skip to primary navigationskip to content
 

Dr Daniel De Haan

Dr Daniel De Haan

TWCF Postdoctoral Fellow in Theology, Philosophy of Religion, and the Sciences: Neuroscience


Biography:

Dr. Daniel De Haan works on the philosophy of cognitive neuroscience, philosophical and theological anthropology, and medieval philosophy.

He completed his Ph.D. in 2014 through a doctoral co-tutela between the Center for Thomistic Studies, University of St. Thomas, Houston, TX and the De Wulf-Mansion Centre for Ancient, Medieval and Renaissance Philosophy, Institute of Philosophy, Katholieke Universiteit Leuven. His doctoral dissertation was supervised by R.E. Houser (UST) and Andrea Robiglio (KUL). The dissertation addressed the scientific structure of Avicenna's Metaphysics of the Healing and the function of the concept of necessary existence in the central argument of Avicenna's metaphysics which ties together his ontology, aitiology, and theology. 

In January 2015 he joined the Faculty of Divinity, Cambridge University as a postdoctoral fellow working on the neuroscience strand of the Templeton World Charity Foundation Fellowships in Theology, Philosophy of Religion, and the Sciences Project, directed by Sarah Coakley. He is conducting research on the intersections of theology, philosophy, and neuroscience in Lisa Saksida's Translational Cognitive Neuroscience Laboratory in the Department of Psychology, Cambridge University. His current research focuses on the philosophical foundations of translational cognitive neuroscience, especially with respect to human and nonhuman animal studies on perception, memory, emotion, consciousness, free will, dementia and addiction.

Research Interests

  • Philosophical and theological anthropology
  • Philosophy of cognitive neuroscience and psychology
  • Philosophical theology and philosophy of religion
  • Medieval philosophy and theology (especially Avicenna & Thomas Aquinas)

Research Supervision

Supervisions for B11, C12

Teaching

2017–18 Lecturer for Paper B11 Ethics and Faith, On the Good

Key Publications

(Forthcoming) “Hylomorphism, New Mechanisms, and Explanations in Biology, Neuroscience, and Psychology” in Neo-Aristotelian Perspectives on Contemporary Science, eds. William M.R. Simpson, Robert C. Koons, Nicholas J. Teh (Routledge, 2017).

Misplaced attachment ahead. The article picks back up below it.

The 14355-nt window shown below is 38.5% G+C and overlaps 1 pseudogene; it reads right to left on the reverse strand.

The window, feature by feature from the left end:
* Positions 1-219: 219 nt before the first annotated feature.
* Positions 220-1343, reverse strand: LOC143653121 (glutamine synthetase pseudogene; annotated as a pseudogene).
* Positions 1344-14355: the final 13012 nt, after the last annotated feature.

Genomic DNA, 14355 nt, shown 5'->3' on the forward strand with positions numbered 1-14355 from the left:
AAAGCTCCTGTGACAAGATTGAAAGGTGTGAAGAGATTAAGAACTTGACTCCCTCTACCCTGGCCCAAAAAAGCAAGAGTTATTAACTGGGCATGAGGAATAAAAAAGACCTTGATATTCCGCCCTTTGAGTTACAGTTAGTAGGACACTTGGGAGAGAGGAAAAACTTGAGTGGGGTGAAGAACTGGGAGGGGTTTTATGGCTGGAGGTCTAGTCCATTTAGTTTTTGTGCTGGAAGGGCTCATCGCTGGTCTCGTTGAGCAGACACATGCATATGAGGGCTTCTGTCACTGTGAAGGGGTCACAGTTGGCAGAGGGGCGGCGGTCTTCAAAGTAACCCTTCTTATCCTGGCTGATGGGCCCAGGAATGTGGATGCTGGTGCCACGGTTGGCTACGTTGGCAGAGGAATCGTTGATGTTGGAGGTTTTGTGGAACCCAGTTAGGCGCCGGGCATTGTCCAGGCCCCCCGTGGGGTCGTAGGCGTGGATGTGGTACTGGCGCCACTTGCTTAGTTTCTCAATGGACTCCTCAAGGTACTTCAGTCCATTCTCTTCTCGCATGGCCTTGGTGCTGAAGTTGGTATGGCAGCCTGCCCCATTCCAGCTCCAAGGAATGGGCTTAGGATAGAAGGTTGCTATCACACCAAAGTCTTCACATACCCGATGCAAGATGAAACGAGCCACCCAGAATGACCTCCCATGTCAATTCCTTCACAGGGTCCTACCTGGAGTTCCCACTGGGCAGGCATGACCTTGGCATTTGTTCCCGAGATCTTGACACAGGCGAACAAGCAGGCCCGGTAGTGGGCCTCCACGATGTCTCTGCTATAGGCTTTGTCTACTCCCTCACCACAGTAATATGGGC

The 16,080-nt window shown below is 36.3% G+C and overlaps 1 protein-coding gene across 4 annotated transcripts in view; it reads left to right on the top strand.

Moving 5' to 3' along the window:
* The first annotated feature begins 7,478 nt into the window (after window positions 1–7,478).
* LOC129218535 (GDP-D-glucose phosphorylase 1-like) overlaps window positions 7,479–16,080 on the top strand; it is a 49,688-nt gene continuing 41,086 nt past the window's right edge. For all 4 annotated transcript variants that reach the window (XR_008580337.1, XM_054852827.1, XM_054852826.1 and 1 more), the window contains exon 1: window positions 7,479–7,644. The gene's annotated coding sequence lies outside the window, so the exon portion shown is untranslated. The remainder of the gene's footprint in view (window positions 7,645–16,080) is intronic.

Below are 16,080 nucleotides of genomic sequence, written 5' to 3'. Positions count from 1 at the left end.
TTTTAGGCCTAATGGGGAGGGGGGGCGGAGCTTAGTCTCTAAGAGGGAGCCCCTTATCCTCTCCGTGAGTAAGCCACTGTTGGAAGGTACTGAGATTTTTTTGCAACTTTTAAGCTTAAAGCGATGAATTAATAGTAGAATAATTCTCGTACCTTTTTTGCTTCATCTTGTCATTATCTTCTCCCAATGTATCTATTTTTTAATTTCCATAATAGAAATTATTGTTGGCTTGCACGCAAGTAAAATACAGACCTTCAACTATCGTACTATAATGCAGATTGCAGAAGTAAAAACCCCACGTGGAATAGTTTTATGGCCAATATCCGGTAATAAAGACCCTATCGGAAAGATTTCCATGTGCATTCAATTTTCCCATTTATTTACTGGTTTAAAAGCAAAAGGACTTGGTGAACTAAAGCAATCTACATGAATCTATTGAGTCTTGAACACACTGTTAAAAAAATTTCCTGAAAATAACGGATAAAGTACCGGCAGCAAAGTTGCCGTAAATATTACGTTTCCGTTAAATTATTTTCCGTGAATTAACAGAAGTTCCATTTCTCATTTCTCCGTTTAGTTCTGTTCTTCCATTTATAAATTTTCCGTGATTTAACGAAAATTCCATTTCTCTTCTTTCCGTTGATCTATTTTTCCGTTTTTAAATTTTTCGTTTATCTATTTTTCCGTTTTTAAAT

(Forthcoming) Co-Authored with Robert Turner, "Bridging the Gap between System and Cell: the Role of Ultra-High Field MRI in Human Neuroscience," in Modeling Brains: The Making and Use of Animal Models in Neuroscience and Psychiatry, eds. Nikolas Rose, Tara Mahfoud, Sam McLean (Elsevier Academic Press, 2017).

(Forthcoming) “Avicenna’s Healing and the Metaphysics of Truth” Journal of the History of Philosophy (Jan., 2018)

(Forthcoming) “Hylomorphic Animalism, Emergentism, and the Challenge of New Mechanisms in Neuroscience (Part I)” and “The Interaction of Noetic and Psychosomatic Operations in a Hylomorphic Personalism (Part II)” Scientia et Fides

“Aristotle and the Philosophical Foundations of Neuroscience” Proceedings of the American Catholic Philosophical Association: Aristotle Now and Then, Vol. 87 (2013): 213-230 (Co-authored with Geoffrey A. Meadows).

“The Doctrine of the Analogy of Being in Avicenna’s Metaphysics of the HealingThe Review of Metaphysics 69 (2015): 261–86

“Harmonizing Faith and Knowledge of God’s Existence in St. Thomas” in Faith, Hope and Love: Thomas Aquinas on Living by the Theological Virtues (Thomas Instituut Utrecht, 16) eds. Goris H., Hendriks L., Schoot H.J.M. (Leuven: Peeters, 2015).

Delectatio, Gaudium, Fruitio: Three Kinds of Pleasure for Three Kinds of Knowledge in Thomas Aquinas” in Quaestio: Journal of the History of Metaphysics, 15 (2015), 241–250

“Moral Perception and the Function of the Vis Cogitativa in Thomas Aquinas’s Doctrine of Antecedent and Consequent Passions” Documenti e studi sulla Tradizione filosofica medievale 25 (2014): 287–328.

“A Mereological Construal of the Primary Notions Being and Thing in Avicenna and Aquinas” American Catholic Philosophical Quarterly, Special Issue: Aquinas and the Arabic Philosophical Tradition, Richard Taylor ed., 88, 2 (2014): 335-360.